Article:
TOM: Marty, if the crack is that big, then you’re definitely not going to use caulk; you’re going to want to use mortar. So, the key here, as you say, though, is to find a mortar that will color-match.

    There is a company called Davis Colors that specializes in just this. They have dozens of different dyes that are mixed into mortars to come up with exactly the match that you need. And they have pretty good distribution across the country. So I would take a look at DavisColors.com. DavisColors.com.

    MARTY: Great. I just add those colors to the existing mortar I would mix up here?

    TOM: Yes, exactly. Or you buy the appropriate mortar from them already mixed.

    MARTY: OK. OK, cool. OK, I knew there had to be something out there. I just wasn’t able to find it, so I appreciate the help.

    TOM: Alright. Well, good luck with that project. Glad that you called. Thanks so much for reaching us at 1-888-MONEY-PIT.

    LESLIE: Now we’ve got Norma from Delaware on the line who wants to know what size pipes you need to get good pressure in the bathroom.

    Norma, that sounds like a personal question. What’s going on at your money pit?

    NORMA: OK. I’m going to install a shower panel.

    TOM: OK.

    NORMA: And in order to get, you know, good – the right pressure, how big do the pipes need to be?

    TOM: Right. You said you wanted to install a shower panel? So is this one of these units where it comes in and then fans out to multiple spray heads?

    NORMA: Yeah, the jets, right.

    TOM: How is your water pressure right now?

    NORMA: Pretty good. Well, my house is about eight years old.

    TOM: Oh, if it’s only eight years old and you have pretty good water pressure, you should be OK with this. I will say, though, that the water pressure coming out of multiple showerheads is not going to be as invigorating as coming out of a single showerhead. So, it’s going to give you good coverage but it may not be as strong. And I don’t think there’s much that you can do about that. If you’ve got normal street pressure, that’s how those shower-panel units are designed to work. But just be mindful that it’s not likely to be as strong when it’s going to come out of multiple heads because you basically just need more water to do that.

    NORMA: Oh, OK. Well, I inquired with the builder and he told me that from the basement to the shower floor, I have three-quarter pipes. And then from the floor to the showerhead, ½-inch.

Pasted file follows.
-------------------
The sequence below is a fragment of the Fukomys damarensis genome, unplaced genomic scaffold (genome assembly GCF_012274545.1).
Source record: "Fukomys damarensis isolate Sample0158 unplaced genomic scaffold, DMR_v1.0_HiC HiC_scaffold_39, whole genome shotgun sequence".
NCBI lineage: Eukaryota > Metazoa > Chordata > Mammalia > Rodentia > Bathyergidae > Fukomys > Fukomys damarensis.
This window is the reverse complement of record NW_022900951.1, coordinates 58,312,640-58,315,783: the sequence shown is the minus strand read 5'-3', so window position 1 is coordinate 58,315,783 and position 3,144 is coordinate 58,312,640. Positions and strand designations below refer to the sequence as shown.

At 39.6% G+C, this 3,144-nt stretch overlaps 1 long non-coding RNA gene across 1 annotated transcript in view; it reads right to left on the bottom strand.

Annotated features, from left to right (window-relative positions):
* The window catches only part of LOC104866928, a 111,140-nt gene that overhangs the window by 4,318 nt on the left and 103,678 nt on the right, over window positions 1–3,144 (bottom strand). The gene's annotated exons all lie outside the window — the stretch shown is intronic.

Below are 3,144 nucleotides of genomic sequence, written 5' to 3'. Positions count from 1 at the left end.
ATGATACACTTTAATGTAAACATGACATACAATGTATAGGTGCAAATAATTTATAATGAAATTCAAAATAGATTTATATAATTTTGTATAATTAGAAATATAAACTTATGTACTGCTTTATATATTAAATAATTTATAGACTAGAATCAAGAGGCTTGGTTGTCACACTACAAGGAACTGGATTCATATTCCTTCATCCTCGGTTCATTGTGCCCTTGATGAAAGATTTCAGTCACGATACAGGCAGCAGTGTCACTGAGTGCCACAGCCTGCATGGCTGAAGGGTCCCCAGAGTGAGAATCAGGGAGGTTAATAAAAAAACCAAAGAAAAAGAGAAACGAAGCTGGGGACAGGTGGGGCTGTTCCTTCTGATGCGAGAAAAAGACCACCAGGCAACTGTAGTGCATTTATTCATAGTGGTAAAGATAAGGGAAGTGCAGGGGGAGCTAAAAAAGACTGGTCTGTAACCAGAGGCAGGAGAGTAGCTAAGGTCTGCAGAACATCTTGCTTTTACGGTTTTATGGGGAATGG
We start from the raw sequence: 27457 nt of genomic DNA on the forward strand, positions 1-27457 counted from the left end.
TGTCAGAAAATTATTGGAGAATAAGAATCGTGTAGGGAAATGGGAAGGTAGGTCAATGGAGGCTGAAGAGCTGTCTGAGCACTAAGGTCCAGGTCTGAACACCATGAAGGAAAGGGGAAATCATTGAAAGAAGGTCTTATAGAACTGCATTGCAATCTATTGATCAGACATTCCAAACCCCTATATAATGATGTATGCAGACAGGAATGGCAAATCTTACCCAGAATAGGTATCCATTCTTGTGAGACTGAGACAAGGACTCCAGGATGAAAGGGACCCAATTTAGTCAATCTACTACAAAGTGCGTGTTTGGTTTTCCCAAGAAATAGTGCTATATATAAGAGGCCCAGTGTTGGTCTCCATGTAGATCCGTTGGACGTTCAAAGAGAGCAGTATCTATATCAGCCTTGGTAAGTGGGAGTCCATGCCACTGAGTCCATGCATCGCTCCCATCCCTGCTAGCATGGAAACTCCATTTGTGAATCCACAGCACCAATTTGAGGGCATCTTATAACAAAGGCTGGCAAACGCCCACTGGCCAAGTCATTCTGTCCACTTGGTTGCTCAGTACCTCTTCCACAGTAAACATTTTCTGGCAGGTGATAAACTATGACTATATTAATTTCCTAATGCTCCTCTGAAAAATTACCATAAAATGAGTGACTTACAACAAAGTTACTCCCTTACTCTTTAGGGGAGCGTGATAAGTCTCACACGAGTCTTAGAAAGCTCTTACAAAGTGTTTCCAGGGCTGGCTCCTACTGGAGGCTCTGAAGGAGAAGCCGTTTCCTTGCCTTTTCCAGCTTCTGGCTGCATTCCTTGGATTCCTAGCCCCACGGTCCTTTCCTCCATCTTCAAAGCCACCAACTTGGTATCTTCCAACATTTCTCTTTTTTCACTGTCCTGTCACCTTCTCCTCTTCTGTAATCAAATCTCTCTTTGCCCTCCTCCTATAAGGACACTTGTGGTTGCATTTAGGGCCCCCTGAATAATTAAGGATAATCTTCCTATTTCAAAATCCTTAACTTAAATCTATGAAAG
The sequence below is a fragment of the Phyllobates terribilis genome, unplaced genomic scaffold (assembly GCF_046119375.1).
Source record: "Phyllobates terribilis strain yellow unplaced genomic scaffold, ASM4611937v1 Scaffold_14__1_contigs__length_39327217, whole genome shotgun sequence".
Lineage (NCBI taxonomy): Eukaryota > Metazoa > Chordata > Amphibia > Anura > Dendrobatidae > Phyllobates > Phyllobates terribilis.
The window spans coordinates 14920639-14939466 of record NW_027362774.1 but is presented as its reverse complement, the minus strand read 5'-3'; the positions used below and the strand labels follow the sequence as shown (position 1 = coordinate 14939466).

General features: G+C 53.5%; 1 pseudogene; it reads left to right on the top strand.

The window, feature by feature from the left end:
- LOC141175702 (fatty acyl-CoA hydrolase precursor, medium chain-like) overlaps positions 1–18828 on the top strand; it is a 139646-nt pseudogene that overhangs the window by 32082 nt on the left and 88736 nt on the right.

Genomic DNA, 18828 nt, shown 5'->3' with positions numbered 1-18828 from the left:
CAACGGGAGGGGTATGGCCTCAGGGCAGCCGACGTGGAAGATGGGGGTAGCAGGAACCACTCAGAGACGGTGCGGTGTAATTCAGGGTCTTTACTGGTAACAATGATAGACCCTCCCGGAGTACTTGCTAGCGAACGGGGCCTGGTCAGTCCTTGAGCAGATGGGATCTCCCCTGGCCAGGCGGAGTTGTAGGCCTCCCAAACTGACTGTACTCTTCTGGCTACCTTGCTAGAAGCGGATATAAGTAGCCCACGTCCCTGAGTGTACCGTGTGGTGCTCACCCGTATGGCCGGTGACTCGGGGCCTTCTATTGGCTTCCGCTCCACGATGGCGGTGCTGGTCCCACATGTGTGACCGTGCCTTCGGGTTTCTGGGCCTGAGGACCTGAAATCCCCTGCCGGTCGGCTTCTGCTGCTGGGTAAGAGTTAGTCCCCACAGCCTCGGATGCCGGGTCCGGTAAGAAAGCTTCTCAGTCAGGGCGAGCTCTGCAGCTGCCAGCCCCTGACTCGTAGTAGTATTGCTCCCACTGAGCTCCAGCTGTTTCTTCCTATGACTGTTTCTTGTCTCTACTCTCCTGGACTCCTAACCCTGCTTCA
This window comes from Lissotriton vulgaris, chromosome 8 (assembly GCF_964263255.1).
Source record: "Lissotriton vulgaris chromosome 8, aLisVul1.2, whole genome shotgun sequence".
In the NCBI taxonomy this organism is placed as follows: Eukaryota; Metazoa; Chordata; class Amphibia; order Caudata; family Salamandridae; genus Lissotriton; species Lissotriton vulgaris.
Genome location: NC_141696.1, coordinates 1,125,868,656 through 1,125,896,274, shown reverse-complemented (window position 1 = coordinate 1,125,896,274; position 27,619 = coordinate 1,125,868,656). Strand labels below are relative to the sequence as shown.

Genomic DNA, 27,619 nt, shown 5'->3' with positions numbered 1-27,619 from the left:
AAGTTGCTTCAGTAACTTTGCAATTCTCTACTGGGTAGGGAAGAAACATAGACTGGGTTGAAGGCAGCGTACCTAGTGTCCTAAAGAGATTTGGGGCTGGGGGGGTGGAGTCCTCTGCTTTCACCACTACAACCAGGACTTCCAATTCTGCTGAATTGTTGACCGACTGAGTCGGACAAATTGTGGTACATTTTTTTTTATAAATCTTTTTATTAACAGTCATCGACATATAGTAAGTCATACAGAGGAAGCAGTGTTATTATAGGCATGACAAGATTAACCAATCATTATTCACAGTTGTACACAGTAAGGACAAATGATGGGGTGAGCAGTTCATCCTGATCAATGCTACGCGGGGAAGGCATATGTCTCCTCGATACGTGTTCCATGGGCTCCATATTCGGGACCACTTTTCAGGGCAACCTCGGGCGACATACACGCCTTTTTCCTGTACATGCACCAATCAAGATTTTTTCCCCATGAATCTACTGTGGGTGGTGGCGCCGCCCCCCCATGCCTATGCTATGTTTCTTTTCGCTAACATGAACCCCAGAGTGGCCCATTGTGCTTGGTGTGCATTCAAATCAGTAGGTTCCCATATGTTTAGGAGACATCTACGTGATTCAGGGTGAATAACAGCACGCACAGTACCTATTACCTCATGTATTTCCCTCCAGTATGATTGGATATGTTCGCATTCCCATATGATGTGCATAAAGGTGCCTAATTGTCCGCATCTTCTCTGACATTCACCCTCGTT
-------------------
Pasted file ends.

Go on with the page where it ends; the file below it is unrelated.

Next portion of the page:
TOM: And that’s typical. That’s typical. So, that doesn’t change anything.

    NORMA: Oh, OK. Alright. Thank you so much for your help.

    TOM: Good luck with that project. Thanks so much for calling us at 888-MONEY-PIT.

    LESLIE: You are tuned to The Money Pit Home Improvement Radio Show on air and online at MoneyPit.com.

    Hey, have you ever seen a pretty big hole in your yard with maybe a big pile of dirt around the hole? Well, if you’ve seen that, you probably have moles. And you know what? You maybe even have fallen in once or twice to know it’s there. We are going to tell you how to get rid of those subterranean creatures, after this.

    ANNOUNCER: Starting an outdoor staining project? Make it faster and easier with Flood Wood Care products. Start today at Flood.com/Simplify and use the interactive selection guide to find the right Flood Wood Care products for your project. Flood, simple across the board.

    TOM: Making good homes better, welcome back to The Money Pit Home Improvement Radio Show. I’m Tom Kraeutler.

    LESLIE: And I’m Leslie Segrete.

    TOM: Hey, do you want your house to really pop from the curb? A paint color can accomplish that for you. If you go to MoneyPit.com and search “exterior colors that can help sell your home,” we’ve got specific tips on how to pick the right paint color for your house.

    LESLIE: Now we’ve got Kathy in Minnesota on the line who is doing a kitchen-revamping project. Tell us what’s going on.

    KATHY: These cupboards are varnished and they had hinges on that were on the outside, so they’re kind of like the barn-look (ph) hinge and also the handles, the ends that were anchored. When we take those off, the wood under there is much, much lighter.

    TOM: Right. Mm-hmm.

    KATHY: And so we stripped the door completely and sanded it to be ready to take on a new stain. And those areas do not absorb the stain.

    TOM: Yeah, they probably have some sort of a sealer or something that got under that. After you sanded it, did you use a sanding sealer on the whole surface?

    KATHY: I did not. In my experience, I’d always put the stain on first and then use a …

    TOM: Well, it’s not a sealer at that point; it’s a finish.

    But one thing I’m thinking they could have helped, Leslie – and you tell me what you think – is that if she used a sanding sealer, she may have improved the absorption rate of all the wood so that it was maybe a little evener, a little more uniform. So that it would have all soaked in at about the same level.

    Can you get any stain to take in those areas? Even if you take dark stain and put it on with a small paintbrush? Or will nothing stick to that?

    KATHY: No.

    TOM: Well, all I can say is that something is applied there that’s sealing the wood and unless you can get it to absorb, it’s going to be a problem. Those old hinges, they didn’t look so bad after all, did they?

    KATHY: I kind of get that feeling.

    TOM: Yeah. Yeah. If you’ve already sanded it down and you still can’t get the stain to absorb, there’s probably nothing that you’re going to do that’s going to change that.

    Listen, the other thing that you could do is paint the doors. I mean there’s a lot of painted cabinets today; they look pretty nice.